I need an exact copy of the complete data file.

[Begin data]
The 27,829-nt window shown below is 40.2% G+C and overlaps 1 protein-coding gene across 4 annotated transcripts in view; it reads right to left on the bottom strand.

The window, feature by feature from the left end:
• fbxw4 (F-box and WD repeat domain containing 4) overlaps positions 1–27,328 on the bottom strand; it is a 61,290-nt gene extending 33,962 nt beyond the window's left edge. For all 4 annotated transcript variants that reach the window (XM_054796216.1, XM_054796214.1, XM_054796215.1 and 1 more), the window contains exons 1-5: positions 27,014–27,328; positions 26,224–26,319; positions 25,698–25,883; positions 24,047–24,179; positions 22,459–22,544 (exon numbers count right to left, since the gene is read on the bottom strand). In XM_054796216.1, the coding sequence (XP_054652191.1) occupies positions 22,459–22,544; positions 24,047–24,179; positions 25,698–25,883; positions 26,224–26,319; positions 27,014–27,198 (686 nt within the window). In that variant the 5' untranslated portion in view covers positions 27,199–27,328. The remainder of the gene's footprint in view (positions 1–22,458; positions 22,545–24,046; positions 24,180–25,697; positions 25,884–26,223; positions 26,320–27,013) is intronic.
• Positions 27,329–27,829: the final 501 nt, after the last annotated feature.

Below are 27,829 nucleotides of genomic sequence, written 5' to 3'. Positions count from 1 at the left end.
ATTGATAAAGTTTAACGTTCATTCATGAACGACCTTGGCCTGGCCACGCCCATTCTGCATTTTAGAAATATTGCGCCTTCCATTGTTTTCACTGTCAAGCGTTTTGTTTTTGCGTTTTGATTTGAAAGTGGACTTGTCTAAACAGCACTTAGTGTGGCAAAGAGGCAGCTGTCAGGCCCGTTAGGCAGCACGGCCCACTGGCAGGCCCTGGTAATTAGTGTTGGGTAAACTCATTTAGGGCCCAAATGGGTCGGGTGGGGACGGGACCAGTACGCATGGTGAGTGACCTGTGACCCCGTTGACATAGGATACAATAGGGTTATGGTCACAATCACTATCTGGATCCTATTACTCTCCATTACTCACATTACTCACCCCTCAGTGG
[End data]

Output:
The 27,829-nt window shown below is 40.2% G+C and overlaps 1 protein-coding gene across 4 annotated transcripts in view; it reads right to left on the bottom strand.

The window, feature by feature from the left end:
• fbxw4 (F-box and WD repeat domain containing 4) overlaps positions 1–27,328 on the bottom strand; it is a 61,290-nt gene extending 33,962 nt beyond the window's left edge. For all 4 annotated transcript variants that reach the window (XM_054796216.1, XM_054796214.1, XM_054796215.1 and 1 more), the window contains exons 1-5: positions 27,014–27,328; positions 26,224–26,319; positions 25,698–25,883; positions 24,047–24,179; positions 22,459–22,544 (exon numbers count right to left, since the gene is read on the bottom strand). In XM_054796216.1, the coding sequence (XP_054652191.1) occupies positions 22,459–22,544; positions 24,047–24,179; positions 25,698–25,883; positions 26,224–26,319; positions 27,014–27,198 (686 nt within the window). In that variant the 5' untranslated portion in view covers positions 27,199–27,328. The remainder of the gene's footprint in view (positions 1–22,458; positions 22,545–24,046; positions 24,180–25,697; positions 25,884–26,223; positions 26,320–27,013) is intronic.
• Positions 27,329–27,829: the final 501 nt, after the last annotated feature.

Below are 27,829 nucleotides of genomic sequence, written 5' to 3'. Positions count from 1 at the left end.
ATTGATAAAGTTTAACGTTCATTCATGAACGACCTTGGCCTGGCCACGCCCATTCTGCATTTTAGAAATATTGCGCCTTCCATTGTTTTCACTGTCAAGCGTTTTGTTTTTGCGTTTTGATTTGAAAGTGGACTTGTCTAAACAGCACTTAGTGTGGCAAAGAGGCAGCTGTCAGGCCCGTTAGGCAGCACGGCCCACTGGCAGGCCCTGGTAATTAGTGTTGGGTAAACTCATTTAGGGCCCAAATGGGTCGGGTGGGGACGGGACCAGTACGCATGGTGAGTGACCTGTGACCCCGTTGACATAGGATACAATAGGGTTATGGTCACAATCACTATCTGGATCCTATTACTCTCCATTACTCACATTACTCACCCCTCAGTGG